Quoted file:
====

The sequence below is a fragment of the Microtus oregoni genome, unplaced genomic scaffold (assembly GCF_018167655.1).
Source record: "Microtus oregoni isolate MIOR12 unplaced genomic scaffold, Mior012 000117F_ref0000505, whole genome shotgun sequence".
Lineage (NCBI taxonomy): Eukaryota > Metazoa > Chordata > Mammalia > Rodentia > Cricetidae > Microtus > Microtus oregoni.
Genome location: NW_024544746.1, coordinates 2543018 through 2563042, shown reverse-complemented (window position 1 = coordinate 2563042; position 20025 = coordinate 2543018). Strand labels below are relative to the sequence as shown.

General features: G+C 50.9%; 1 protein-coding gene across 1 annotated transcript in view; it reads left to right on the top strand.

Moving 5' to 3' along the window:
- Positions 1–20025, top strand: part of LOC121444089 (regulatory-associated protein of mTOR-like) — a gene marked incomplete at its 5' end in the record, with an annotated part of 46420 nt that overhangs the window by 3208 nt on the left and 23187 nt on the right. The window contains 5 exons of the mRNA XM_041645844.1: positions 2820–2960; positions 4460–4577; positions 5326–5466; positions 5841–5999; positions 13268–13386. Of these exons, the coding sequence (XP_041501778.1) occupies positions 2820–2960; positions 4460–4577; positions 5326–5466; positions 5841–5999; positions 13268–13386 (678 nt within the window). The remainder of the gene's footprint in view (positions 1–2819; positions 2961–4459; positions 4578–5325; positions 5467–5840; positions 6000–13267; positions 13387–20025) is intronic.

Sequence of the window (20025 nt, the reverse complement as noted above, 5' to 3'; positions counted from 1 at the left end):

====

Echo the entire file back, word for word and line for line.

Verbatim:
The sequence below is a fragment of the Microtus oregoni genome, unplaced genomic scaffold (assembly GCF_018167655.1).
Source record: "Microtus oregoni isolate MIOR12 unplaced genomic scaffold, Mior012 000117F_ref0000505, whole genome shotgun sequence".
Lineage (NCBI taxonomy): Eukaryota > Metazoa > Chordata > Mammalia > Rodentia > Cricetidae > Microtus > Microtus oregoni.
Genome location: NW_024544746.1, coordinates 2543018 through 2563042, shown reverse-complemented (window position 1 = coordinate 2563042; position 20025 = coordinate 2543018). Strand labels below are relative to the sequence as shown.

General features: G+C 50.9%; 1 protein-coding gene across 1 annotated transcript in view; it reads left to right on the top strand.

Moving 5' to 3' along the window:
- Positions 1–20025, top strand: part of LOC121444089 (regulatory-associated protein of mTOR-like) — a gene marked incomplete at its 5' end in the record, with an annotated part of 46420 nt that overhangs the window by 3208 nt on the left and 23187 nt on the right. The window contains 5 exons of the mRNA XM_041645844.1: positions 2820–2960; positions 4460–4577; positions 5326–5466; positions 5841–5999; positions 13268–13386. Of these exons, the coding sequence (XP_041501778.1) occupies positions 2820–2960; positions 4460–4577; positions 5326–5466; positions 5841–5999; positions 13268–13386 (678 nt within the window). The remainder of the gene's footprint in view (positions 1–2819; positions 2961–4459; positions 4578–5325; positions 5467–5840; positions 6000–13267; positions 13387–20025) is intronic.

Sequence of the window (20025 nt, the reverse complement as noted above, 5' to 3'; positions counted from 1 at the left end):